The Perfect 7-Day Turkey Itinerary

Turkish territory spans both Europe and Asia. As a cultural destination, it draws tourists from every corner of the world. The country shares a significant portion of its border with the sea, offering views of breathtaking coastlines. So, basically, you are getting an opportunity to go for a marine drive! Consider marine equipment with you while on boat. Also, visitors love the location’s rich history, breathtaking scenery, stunning architecture, charming locals, excellent shopping, and delectable cuisine.

Istanbul Airport is the primary international airport and provides service to destinations across the globe. With affordable flights, Pegasus Airlines connects Istanbul with a number of significant locations. You can search for and locate the cheapest price in Istanbul for your trip to Turkey thanks to various travel websites that offer user-friendly online booking.

You are in for a wonderful trip if you decide to travel to Turkey for a week. You will have the opportunity to view some distinctive, untouched natural landscapes, and charming historical sites, and get a taste of the warm Turkish culture on this week-long Turkey tour.

Day 1 and Day 2: Visiting some landmarks in Istanbul

Istanbul, historically known as Constantinople and the imperial city of both the Ottoman and Byzantine Empires will be the starting point of your trip through Turkey. The only city that lies on the dividing line between Europe and Asia is this one. You will travel to famous locations like:

  • Hagia Sophia

Hagia Sophia

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Hagia Sophia, built by Emperor Justinian of Rome in 537, is one of the most prominent mosques in the capital city. It was initially a cathedral in Constantinople and was made into a mosque decorated with mind-blowing architecture, art coverings, and mosaics during the Ottoman Empire.

  • Blue Mosque

Blue Mosque

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The Sultan Ahmed Mosque, also known as the Blue Mosque, is Istanbul’s most exquisite architectural creation and is noted for its breathtaking hand-painted blue tiles. You can see a splendid marble mihrab and numerous stained-glass windows in the mosque.

  • Topkapi Palace

The Ottoman sultans used this palace as their home in the 15th and 16th centuries. It is now a big museum that exhibits artifacts from Ottoman rule. Being a UNESCO site, it is also known for the Treasury and Ottoman Imperial Harem.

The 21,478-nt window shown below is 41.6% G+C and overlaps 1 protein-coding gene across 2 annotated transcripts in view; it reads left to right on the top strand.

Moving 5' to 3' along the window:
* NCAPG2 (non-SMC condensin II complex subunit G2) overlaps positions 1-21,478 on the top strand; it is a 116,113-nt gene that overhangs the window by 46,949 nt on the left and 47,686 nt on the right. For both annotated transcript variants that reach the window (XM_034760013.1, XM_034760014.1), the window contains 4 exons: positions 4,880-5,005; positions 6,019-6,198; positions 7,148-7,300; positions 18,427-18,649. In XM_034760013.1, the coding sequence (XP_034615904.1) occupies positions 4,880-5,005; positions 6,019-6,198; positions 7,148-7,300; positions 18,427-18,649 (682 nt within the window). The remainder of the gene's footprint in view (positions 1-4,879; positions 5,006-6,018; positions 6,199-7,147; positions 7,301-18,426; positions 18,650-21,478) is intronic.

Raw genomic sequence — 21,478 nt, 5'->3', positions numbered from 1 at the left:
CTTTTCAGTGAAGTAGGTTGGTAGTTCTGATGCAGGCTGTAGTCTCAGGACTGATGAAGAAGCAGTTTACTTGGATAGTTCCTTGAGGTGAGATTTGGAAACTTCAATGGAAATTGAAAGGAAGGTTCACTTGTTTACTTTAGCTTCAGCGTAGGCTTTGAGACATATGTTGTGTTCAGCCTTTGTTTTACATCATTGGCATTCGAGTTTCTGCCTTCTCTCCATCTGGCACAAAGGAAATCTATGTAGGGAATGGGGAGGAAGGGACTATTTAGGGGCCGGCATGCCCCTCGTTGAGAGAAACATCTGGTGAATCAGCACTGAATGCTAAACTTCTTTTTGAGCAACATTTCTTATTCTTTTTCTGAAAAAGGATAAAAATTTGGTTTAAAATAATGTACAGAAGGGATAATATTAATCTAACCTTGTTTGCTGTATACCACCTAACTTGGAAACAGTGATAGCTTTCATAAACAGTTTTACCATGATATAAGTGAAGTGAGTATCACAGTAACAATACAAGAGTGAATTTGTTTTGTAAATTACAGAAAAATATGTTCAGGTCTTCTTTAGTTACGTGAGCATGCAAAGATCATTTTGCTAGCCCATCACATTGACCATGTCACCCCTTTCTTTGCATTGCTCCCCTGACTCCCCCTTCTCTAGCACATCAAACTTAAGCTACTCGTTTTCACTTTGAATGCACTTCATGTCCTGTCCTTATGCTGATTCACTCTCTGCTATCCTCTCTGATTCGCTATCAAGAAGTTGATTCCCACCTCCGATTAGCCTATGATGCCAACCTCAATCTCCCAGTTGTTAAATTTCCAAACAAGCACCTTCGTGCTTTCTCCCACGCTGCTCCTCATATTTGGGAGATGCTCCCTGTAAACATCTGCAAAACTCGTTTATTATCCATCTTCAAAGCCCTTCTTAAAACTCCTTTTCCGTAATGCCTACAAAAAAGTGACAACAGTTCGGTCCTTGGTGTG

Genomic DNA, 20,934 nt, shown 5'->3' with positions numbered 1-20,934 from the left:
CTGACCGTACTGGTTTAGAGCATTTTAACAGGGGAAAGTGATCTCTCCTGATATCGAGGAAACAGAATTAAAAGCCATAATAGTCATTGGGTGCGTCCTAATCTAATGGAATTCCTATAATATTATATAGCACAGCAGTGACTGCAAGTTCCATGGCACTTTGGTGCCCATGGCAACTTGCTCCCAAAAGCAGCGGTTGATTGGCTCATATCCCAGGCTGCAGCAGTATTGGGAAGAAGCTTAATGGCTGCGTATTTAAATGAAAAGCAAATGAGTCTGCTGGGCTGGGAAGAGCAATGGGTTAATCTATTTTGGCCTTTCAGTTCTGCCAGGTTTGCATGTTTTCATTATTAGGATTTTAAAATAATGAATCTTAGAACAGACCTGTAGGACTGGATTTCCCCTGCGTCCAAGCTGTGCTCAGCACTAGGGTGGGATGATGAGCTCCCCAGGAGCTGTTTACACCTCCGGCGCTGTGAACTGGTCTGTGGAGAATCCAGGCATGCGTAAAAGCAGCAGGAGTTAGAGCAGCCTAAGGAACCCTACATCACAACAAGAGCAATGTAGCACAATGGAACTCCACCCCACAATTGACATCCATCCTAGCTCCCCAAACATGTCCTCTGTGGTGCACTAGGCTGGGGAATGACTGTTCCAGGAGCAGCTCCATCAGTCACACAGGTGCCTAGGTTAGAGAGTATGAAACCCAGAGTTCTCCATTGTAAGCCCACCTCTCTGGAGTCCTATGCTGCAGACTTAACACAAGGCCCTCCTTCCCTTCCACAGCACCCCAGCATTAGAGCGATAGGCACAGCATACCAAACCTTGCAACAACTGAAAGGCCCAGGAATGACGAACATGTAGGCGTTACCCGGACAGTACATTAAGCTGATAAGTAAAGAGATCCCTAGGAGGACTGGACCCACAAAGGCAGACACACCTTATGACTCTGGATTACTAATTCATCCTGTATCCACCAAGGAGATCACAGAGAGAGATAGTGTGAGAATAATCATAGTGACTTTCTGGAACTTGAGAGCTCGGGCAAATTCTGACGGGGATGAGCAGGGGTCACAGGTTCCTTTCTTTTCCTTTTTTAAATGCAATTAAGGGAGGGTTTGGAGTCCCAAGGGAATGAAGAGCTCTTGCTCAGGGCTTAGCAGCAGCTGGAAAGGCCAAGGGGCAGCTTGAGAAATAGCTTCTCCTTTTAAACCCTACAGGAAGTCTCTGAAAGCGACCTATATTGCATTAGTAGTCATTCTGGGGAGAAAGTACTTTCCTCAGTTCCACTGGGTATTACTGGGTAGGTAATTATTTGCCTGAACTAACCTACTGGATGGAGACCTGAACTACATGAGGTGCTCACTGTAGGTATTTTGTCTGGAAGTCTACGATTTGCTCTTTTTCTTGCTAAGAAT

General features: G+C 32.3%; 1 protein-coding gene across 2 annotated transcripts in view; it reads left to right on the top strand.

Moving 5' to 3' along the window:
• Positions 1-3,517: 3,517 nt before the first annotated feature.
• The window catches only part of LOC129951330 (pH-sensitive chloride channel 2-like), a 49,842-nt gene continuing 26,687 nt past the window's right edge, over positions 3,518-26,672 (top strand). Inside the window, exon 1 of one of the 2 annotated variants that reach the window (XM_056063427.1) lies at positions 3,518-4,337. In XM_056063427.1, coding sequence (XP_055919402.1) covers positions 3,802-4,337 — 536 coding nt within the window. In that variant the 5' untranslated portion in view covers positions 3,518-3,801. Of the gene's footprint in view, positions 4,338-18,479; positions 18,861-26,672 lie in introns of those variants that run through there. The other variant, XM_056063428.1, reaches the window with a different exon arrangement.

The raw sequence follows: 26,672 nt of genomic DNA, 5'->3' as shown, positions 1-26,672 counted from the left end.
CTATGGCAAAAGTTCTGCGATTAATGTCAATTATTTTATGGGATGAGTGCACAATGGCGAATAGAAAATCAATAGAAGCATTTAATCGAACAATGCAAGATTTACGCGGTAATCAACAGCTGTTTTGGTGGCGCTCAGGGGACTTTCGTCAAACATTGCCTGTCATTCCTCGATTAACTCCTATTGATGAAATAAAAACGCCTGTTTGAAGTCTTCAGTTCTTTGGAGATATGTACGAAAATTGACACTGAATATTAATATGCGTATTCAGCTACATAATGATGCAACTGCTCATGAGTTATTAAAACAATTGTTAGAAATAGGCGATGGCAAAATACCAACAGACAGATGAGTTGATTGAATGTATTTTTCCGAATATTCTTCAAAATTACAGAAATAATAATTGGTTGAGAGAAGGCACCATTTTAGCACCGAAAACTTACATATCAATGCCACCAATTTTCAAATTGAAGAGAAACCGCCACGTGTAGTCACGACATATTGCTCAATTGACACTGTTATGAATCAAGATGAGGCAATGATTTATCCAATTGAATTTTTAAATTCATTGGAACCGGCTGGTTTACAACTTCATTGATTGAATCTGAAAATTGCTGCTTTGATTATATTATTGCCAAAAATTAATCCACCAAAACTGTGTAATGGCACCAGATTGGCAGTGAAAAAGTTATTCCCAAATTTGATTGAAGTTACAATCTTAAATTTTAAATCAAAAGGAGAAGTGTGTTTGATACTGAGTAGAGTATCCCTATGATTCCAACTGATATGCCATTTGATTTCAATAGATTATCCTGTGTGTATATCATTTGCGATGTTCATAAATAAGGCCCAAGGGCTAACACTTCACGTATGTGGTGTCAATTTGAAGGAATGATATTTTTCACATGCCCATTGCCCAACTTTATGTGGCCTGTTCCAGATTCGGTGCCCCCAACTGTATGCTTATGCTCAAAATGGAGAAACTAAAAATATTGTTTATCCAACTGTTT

• Basilica Cistern

The Basilica Cistern is one of the largest cisterns built by the Romans as water filtration for the palaces.

If you have time, you can also visit the Grand Bazaar, a traditional market with over 4000 retail shops.

Day 3: Walking on the Galata Bridge and visiting other iconic places

You can reach and cross the Galata Bridge on the third day to visit several other historical places. A 19th-century bridge, Galata Bridge runs across Istanbul’s Golden Horn channel, connecting the old city with the recent areas.

  • Galata Tower

As part of the Walls of Galata, the tower was built in 1348 by the Roman Empire. Later, it was restored in the 1960s, when it was completely damaged by fire. You can see the entire city from the top of the tower. Additionally, you can find a museum and an exhibition area in the tower.

Istiklal, Istanbul’s most famous street, is where you will discover a blend of the old and the new. The red tram rides on the pedestrian thoroughfare, originally known as Grand Avenue of Pera, are well-known.

  • Bosphorus Cruise

An evening sail down the Bosphorus is a great way to unwind. The ride from Istanbul’s Golden Horn to the Bosphorus offers stunning views of the palaces and the sunset.

Day 4: Visiting other significant Istanbul locations

On your third day, you will have a tour of Asiatic Istanbul. The largest mosque, Camlica Mosque, the hip and vibrant suburb of Moda, and some delectable street food may all be visited first.

  • Çamlıca Mosque

The Camlica Mosque, which measures 236 feet, is the biggest in Istanbul. It contains a meeting room, library, and art gallery.

You can continue south to Moda from the mosque. This hipster area features street art, chic coffee shops, quaint boutiques, and a peaceful park.

Day 5: Visiting Cappadocia

Turkey’s Anatolia area contains the enormous desert landscape known as Cappadocia. Given that it is 1,050 meters above sea level, nights will be chilly, even in summer. In addition to its unusual rock formations, the entire area is also known for its fairy chimneys, which are old cave homes where people formerly resided.

You can have fun in Cappadocia on a hot air balloon flight by booking it earlier. After the flight, you can visit the Red and Rose Valleys and the Derinkuyu Underground City, which is the largest at 8 levels deep.

Day 6: Spending more time in Cappadocia

Goreme Open Air Museum

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You will have to take it easy the next day in Cappadocia because you have a flight later that day. It would be advisable to spend the morning touring the Goreme Open Air Museum before spending the afternoon exploring one of the valleys.

Pigeon Valley is near Goreme and will be a smart choice. You can then fly to Izmir after that.

Day 7: Exploring Izmir

The ancient Ephesus ruins are one of the main attractions in Izmir. The ancient Greeks lived in this well-preserved city in the 10th century BC.

The Temple of Artemis, House of the Virgin Mary, Celsus Library, Roman Amphitheatre, which accommodated 24,000 spectators, and Temple of Hadrian are the most renowned attractions in Ephesus, Turkey.

With the itinerary set, you can plan your visit to Turkey during April or November, when it is less crowded. Nevertheless, check for the best deals on a travel website to book cheap flights.

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